Paying for motorcycle cops to manage traffic flow, ticket moving violations and oversee funeral processions might no longer be the responsibility of The City’s transportation department if some transit advocates get their wishes.
The San Francisco Municipal Transportation Agency, which is facing a two-year projected budget deficit of $53.2 million, is reviewing its options to reconcile that shortfall. One proposal gaining traction is severing its $9 million annual payment to the police department for its traffic department operations, which include the motorcycle unit.
The SFMTA spends $65 million each year on such intra-agency bills — called work orders — accounting for about 8 percent of its total operating budget. While most of the services it pays for are deemed essential, some agency directors are questioning whether the police line item meets that standard.
“We think the police department’s traffic unit does a great job, but we’re at the point of questioning whether we should be paying for this operation, instead of The City’s general fund” said Cheryl Brinkman, an SFMTA board member.
A special panel, formed by SFMTA executive director Ed Reiskin and comprised of department employees and outsiders, suggested eliminating the $9 million payment.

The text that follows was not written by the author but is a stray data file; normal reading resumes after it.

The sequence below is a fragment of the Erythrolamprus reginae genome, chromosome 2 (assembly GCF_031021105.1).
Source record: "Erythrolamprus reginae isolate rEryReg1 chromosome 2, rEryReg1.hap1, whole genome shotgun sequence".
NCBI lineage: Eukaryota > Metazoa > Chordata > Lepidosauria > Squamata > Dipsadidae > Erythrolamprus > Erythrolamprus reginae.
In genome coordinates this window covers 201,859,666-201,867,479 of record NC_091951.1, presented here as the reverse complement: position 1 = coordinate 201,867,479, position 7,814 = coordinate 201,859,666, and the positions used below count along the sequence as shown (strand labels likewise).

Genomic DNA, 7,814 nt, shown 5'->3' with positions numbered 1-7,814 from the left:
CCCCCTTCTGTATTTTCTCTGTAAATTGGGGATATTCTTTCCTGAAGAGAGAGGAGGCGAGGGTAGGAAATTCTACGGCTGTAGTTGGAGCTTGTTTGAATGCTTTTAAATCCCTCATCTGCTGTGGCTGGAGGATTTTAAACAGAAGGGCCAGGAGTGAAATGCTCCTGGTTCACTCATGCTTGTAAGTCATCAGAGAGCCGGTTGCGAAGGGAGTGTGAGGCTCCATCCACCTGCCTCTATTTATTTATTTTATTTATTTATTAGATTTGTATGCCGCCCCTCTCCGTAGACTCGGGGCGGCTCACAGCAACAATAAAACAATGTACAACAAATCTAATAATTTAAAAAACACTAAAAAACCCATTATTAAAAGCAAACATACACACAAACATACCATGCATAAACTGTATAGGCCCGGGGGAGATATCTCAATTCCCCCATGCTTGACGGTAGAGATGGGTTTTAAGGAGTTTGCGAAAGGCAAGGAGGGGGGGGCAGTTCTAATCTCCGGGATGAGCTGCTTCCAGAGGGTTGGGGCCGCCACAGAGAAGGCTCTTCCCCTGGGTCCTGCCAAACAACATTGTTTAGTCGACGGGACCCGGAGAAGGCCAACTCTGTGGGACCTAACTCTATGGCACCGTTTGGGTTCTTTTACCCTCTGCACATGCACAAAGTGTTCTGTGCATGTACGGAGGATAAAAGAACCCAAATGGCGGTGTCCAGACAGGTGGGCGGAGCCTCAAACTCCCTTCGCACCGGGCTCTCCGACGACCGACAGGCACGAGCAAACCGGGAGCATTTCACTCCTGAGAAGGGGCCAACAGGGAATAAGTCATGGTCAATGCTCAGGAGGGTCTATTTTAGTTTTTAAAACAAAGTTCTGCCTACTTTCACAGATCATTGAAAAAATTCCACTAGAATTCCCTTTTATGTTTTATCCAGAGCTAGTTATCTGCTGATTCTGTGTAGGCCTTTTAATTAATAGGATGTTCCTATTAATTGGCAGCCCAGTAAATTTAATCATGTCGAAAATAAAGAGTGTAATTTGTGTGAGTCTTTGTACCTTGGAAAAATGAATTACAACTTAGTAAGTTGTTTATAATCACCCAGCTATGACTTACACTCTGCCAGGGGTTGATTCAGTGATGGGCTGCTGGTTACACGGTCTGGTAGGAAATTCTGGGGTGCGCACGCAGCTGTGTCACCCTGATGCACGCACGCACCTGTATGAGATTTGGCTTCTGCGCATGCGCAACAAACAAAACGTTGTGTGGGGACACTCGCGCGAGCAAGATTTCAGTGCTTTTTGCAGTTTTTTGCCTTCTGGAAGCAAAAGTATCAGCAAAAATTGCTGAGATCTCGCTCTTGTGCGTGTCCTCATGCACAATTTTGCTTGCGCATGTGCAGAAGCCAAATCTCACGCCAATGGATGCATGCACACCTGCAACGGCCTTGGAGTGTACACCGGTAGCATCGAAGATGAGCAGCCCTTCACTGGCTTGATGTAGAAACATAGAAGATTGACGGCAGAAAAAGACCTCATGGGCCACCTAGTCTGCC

“As a policy matter, we have to ask if this is something that the SFMTA should be funding,” agency director Malcolm Heinicke said. “And given the different nature of the general fund, should we be revisiting this?”
The work order program has long been criticized as a subsidy for other city agencies, many of which get most of their budget through the general fund. Although that deficit stands at $170 million this year, the shortfall is notably less than in years past.
A spokesman for the police department declined Wednesday to discuss the issue.
However, Mayor Ed Lee is working with the transit agency on its budget, and will weigh in on the work order proposal, his spokeswoman Christine Falvey said.
She cautioned that making up the general fund deficit will be difficult even without making the problem worse.
“The Mayor has been asking department heads to be creative as possible with help in reducing the deficit,” said Falvey. “Impacting the general fund is always a challenge.”
The transportation agency is expected to vote on its upcoming two-year budget April 3, and until then it will continue to explore options — including service reductions and fare increases — to make up its $53 million shortfall. If the board wants to pursue the police payments, the agency is committed to working with City Hall before it moves forward, spokesman Paul Rose said.
Heinicke said he hopes a resolution can come before April 3. Brinkman said the extra revenue would be vital for the agency.
“There is no question that $9 million will help out our situation,” she said.
$19.6 million: Projected SFMTA budget shortfall for upcoming fiscal year
$65.1 million: Funding set aside for work orders
$798.6 million: Total SFMTA budget